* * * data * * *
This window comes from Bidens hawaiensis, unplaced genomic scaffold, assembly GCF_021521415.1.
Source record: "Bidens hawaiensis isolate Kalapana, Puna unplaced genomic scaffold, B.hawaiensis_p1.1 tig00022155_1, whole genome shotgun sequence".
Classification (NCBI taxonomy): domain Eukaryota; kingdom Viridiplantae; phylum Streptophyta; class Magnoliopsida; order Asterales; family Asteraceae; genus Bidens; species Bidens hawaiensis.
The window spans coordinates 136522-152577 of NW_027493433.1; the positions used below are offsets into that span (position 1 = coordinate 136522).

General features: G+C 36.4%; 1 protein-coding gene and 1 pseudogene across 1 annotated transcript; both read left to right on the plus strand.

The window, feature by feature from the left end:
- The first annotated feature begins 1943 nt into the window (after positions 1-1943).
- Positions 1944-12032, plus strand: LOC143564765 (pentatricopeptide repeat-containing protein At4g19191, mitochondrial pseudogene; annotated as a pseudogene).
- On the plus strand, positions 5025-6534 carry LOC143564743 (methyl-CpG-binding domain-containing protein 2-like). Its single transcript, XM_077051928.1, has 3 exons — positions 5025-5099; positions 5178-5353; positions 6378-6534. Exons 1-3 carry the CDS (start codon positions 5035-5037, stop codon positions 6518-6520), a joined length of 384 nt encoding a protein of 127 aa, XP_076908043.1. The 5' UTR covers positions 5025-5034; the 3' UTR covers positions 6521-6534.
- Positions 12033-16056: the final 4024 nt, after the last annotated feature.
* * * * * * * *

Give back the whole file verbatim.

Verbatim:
This window comes from Bidens hawaiensis, unplaced genomic scaffold, assembly GCF_021521415.1.
Source record: "Bidens hawaiensis isolate Kalapana, Puna unplaced genomic scaffold, B.hawaiensis_p1.1 tig00022155_1, whole genome shotgun sequence".
Classification (NCBI taxonomy): domain Eukaryota; kingdom Viridiplantae; phylum Streptophyta; class Magnoliopsida; order Asterales; family Asteraceae; genus Bidens; species Bidens hawaiensis.
The window spans coordinates 136522-152577 of NW_027493433.1; the positions used below are offsets into that span (position 1 = coordinate 136522).

General features: G+C 36.4%; 1 protein-coding gene and 1 pseudogene across 1 annotated transcript; both read left to right on the plus strand.

The window, feature by feature from the left end:
- The first annotated feature begins 1943 nt into the window (after positions 1-1943).
- Positions 1944-12032, plus strand: LOC143564765 (pentatricopeptide repeat-containing protein At4g19191, mitochondrial pseudogene; annotated as a pseudogene).
- On the plus strand, positions 5025-6534 carry LOC143564743 (methyl-CpG-binding domain-containing protein 2-like). Its single transcript, XM_077051928.1, has 3 exons — positions 5025-5099; positions 5178-5353; positions 6378-6534. Exons 1-3 carry the CDS (start codon positions 5035-5037, stop codon positions 6518-6520), a joined length of 384 nt encoding a protein of 127 aa, XP_076908043.1. The 5' UTR covers positions 5025-5034; the 3' UTR covers positions 6521-6534.
- Positions 12033-16056: the final 4024 nt, after the last annotated feature.